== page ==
HCV drug greatly reduced the rates of liver transplants and mortality in patients with advanced stages of cirrhosis.
Sofosbuvir (Sovaldi) significantly decreases the risk of death and the need for liver transplantation in patients with hepatitis C virus (HCV) who have advanced stages of cirrhosis, a new study found.
The investigators used an integrated database containing 4 separate, prospective, multicenter, multinational, randomized, controlled clinical trials of sofosbuvir-based therapy in patients with advanced stages of cirrhosis. The data were then compared with patients on the United Network for Organ Sharing waitlist for a liver transplant between 2008 and 2013.
The results of the study showed that of the nearly 1900 patients with HCV studied, the number of patients needing transplants reduced 40% after they received sofosbuvir.
“Prior to FDA approval of sofosbuvir, patients with the most advanced stages of cirrhosis either died from their disease or ended up receiving a transplant,” said lead investigator Michael Charlton, MD. “We found that by treating those patients, who were on the verge of needing a transplant, with sofosbuvir-based therapies, we greatly reduced the liver transplant and mortality rates.”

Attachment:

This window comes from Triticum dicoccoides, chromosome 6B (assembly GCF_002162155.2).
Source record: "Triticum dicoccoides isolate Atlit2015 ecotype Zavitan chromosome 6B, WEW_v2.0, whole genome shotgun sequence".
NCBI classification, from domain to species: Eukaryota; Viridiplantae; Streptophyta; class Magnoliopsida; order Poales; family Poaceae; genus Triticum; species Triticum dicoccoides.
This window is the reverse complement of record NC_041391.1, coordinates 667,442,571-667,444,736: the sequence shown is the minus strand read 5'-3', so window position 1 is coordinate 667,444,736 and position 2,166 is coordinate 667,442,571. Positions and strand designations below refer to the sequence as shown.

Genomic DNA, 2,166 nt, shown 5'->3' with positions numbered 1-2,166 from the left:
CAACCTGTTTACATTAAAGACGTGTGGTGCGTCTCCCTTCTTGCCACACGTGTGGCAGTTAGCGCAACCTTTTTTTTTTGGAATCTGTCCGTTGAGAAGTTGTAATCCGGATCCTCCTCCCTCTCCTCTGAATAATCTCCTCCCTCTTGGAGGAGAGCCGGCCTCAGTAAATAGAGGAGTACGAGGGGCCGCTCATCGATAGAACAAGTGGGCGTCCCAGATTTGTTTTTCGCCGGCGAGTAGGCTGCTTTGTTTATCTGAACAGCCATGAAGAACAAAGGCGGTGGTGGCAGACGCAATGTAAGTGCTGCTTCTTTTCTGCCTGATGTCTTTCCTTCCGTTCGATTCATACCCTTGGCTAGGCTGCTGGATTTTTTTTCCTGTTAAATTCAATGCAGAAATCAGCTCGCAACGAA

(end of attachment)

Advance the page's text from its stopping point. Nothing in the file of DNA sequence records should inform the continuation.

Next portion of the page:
Overall, only 3% of patients on the sofosbuvir regimen ended up needing a transplant, compared with more than 40% of patients who were untreated.
“We found the sicker a patient was, the more benefit they experienced by sofosbuvir,” Dr Charlton said. “However, many people around the world who might benefit most from this therapy don’t have access to it because the regulatory authorities haven’t felt it safe for use in patients with advanced stages of liver disease due to hepatitis C.
“Our research shows the benefits of this drug include significantly improving the health of even the sickest patients, allowing them to return to their normal life sooner.”
The authors recommend that all patients with HCV, even those in advanced stages of liver disease, should be considered for treatment with sofosbuvir. In the United States, an estimated 3.3 million individuals are living with chronic HCV.
The findings were presented at the 2017 International Joint Congress of ILTS, ELITA & LICAGE in Prague, Czech Republic.